Want to keep learning?

This content is taken from the Manchester Metropolitan University's online course, Mental Skills Training for Sport and Health. Join the course to learn more.
Golf swing with water in the background
Golf swing

Imagery

Mental practice can be performed in a number of ways but one of the most well-known techniques is imagery.

Imagery is the mental representation of a specific action without the associated movements, or motor output, taking place.1 Such mental simulation is an attempt at recreating the full sensory experience of an event, including the sights, sounds and feelings that go with it, entirely within the mind of the individual. This is nothing particularly unusual; in fact, you may have done this yourself many times either in relation to sport or many other tasks. For instance, you might have used imagery to mentally rehearse dance steps or to practice what you would do in a hypothetical sport situation such as serving for the match in tennis.

It is very important to acknowledge that while imagery is an internal experience it is not just limited to using your visual sense. Although a mental picture of the event is of great importance, it is accompanied by auditory and kinaesthetic sensations. For example, imagine you are about to take a penalty in a game of soccer. You may be able to create a mental picture the ball on the spot and the goalposts. But what can you hear? Perhaps there is a large crowd watching the game or you can hear the referee’s whistle. These are auditory sensations. Imagine now running up to kick the ball. What does it feel like to run on a grassy pitch? What does it feel like as you hit the ball with your foot? These are all kinaesthetic sensations, or the physical feelings associated with the action. Imagery should ideally involve as many senses as possible, as this additional information helps to create a more vivid and lifelike experience.2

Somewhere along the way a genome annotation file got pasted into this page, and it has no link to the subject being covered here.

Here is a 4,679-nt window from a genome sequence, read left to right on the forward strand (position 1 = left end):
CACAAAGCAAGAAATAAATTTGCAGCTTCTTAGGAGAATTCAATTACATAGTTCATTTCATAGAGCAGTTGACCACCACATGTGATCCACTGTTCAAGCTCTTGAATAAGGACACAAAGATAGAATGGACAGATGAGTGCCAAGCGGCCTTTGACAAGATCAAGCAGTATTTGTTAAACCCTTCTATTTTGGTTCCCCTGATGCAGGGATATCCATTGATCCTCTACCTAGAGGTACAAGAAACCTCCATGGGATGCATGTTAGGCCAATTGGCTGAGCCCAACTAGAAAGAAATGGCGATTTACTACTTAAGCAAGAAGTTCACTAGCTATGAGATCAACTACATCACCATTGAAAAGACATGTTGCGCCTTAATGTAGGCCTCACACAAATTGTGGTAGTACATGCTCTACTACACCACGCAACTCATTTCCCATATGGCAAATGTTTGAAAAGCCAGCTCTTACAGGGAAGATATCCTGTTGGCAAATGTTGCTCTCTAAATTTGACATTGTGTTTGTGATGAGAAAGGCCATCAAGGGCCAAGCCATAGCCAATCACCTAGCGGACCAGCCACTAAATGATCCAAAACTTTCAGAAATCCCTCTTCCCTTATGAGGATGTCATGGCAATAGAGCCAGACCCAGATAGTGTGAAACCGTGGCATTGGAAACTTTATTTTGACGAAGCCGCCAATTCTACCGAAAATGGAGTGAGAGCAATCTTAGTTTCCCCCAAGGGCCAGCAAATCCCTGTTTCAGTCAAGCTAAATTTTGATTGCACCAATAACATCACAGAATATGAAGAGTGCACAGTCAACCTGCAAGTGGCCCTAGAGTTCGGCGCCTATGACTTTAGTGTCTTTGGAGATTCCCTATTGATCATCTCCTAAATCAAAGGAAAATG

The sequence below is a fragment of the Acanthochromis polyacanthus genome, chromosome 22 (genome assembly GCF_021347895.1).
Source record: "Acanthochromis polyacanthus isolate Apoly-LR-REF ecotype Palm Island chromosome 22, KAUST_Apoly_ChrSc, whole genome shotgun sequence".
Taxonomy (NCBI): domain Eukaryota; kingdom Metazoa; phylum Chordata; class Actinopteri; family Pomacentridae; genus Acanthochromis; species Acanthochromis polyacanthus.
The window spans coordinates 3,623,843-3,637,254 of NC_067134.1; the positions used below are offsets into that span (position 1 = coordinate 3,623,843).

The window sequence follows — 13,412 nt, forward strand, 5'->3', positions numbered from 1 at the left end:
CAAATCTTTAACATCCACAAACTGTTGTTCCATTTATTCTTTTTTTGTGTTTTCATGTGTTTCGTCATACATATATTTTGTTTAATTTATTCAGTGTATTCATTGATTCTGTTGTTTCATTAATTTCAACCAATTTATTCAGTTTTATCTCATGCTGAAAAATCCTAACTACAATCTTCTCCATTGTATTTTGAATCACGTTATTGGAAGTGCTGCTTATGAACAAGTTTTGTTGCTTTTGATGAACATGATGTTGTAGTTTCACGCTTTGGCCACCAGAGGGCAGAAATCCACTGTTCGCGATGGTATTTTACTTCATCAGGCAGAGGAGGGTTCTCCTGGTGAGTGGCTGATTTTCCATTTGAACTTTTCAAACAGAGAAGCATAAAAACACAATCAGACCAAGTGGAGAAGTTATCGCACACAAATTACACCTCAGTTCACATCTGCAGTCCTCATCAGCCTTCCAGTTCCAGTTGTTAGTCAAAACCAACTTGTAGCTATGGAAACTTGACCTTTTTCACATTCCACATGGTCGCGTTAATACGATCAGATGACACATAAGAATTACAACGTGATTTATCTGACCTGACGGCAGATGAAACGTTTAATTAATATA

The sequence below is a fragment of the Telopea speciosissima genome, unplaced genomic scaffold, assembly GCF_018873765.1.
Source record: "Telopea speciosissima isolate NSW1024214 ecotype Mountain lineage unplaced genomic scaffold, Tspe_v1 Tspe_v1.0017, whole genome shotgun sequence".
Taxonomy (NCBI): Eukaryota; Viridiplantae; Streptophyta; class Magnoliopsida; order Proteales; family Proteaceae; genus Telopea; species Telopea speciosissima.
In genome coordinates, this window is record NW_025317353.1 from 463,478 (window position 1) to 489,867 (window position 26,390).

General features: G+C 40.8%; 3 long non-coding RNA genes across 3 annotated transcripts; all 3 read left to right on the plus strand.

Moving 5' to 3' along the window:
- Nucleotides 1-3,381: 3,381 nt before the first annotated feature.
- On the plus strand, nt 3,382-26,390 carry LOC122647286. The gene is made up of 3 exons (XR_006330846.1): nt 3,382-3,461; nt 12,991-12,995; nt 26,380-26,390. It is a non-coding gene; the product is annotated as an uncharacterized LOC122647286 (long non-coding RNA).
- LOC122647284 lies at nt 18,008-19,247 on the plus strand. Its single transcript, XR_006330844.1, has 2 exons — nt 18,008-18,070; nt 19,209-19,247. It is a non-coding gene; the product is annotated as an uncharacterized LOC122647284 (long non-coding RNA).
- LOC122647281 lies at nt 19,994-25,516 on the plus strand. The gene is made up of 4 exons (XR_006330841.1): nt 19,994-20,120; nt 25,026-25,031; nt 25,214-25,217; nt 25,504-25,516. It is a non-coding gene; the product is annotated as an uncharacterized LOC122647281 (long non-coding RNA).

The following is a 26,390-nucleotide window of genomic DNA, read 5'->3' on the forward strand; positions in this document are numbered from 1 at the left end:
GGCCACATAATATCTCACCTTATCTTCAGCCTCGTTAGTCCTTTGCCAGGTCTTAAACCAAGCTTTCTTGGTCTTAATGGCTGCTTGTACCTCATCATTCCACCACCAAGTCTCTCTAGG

In order to help guide the performer when using imagery, scripts are often used. These may be presented in written form, delivered verbally, or in an audio recording. The script acts as a prompt for the performer to try to image key aspects of the action they wish to practice. Here is an example used to practice golf putting:

“You are standing over the ball. Imagine looking toward the hole then back towards the ball. I want you to feel calm and focused as you prepare to putt the ball. Feel the weight of the club and texture of the grip in your hands as you prepare to putt. I want you to feel the pendulum-like movement of your arms as you swing the putter back. As you confidently swing forwards I want you to hear the sound of a clean contact and feel the sensation of the putter cleanly hitting the golf ball. After you hit the ball attempt to hear the sound as the ball runs along the surface and drops into the hole. You feel a sense of satisfaction at successfully sinking the putt.”3

However, using imagery can have drawbacks. For example, some people are simply better than others are at imagery. For some individuals, recreating the various sensory experiences can prove challenging and the resulting mental image is vague, unrealistic and ineffective. People’s ability to imagine an event or action is much like many other skills and can be improved with practice.4

This week we will explore some practical guidelines for creating and using mental imagery. Before we get to that stage, try performing some mental practice of your own. Try to imagine yourself performing a familiar action. Was your mental image vivid and realistic? Was it difficult to create the imagery? Now try imagining yourself performing an unfamiliar action. How did that image compare?

References

  1. Jeannerod M. Neural simulation of action: a unifying mechanism for motor cognition. Neuroimage. 2001; 14(1): S103-S109. https://doi.org/10.1006/nimg.2001.0832.

  2. Coelho RW, Keller B, Kuczynski KM, Ribeiro Jr E, Lima MCDAM, Greboggy D, Stefanello JMF. Use of multimodal imagery with precompetitive anxiety and stress of elite tennis players. Perceptual and Motor Skills. 2012; 114(2):419-428.

  3. Marshall B, Wright DJ. Layered stimulus response training versus combined action observation and imagery: Effects on golf putting performance and imagery ability characteristics. Journal of Imagery Research in Sport and Physical Activity. 2016; 11(1): 35-46.

  4. Cumming J, Eaves, DL. The nature, measurement and development of imagery ability. Imagination, Cognition and Personality. 2018; 37(4): 375-393.

Share this article:

This article is from the free online course:

Mental Skills Training for Sport and Health

Manchester Metropolitan University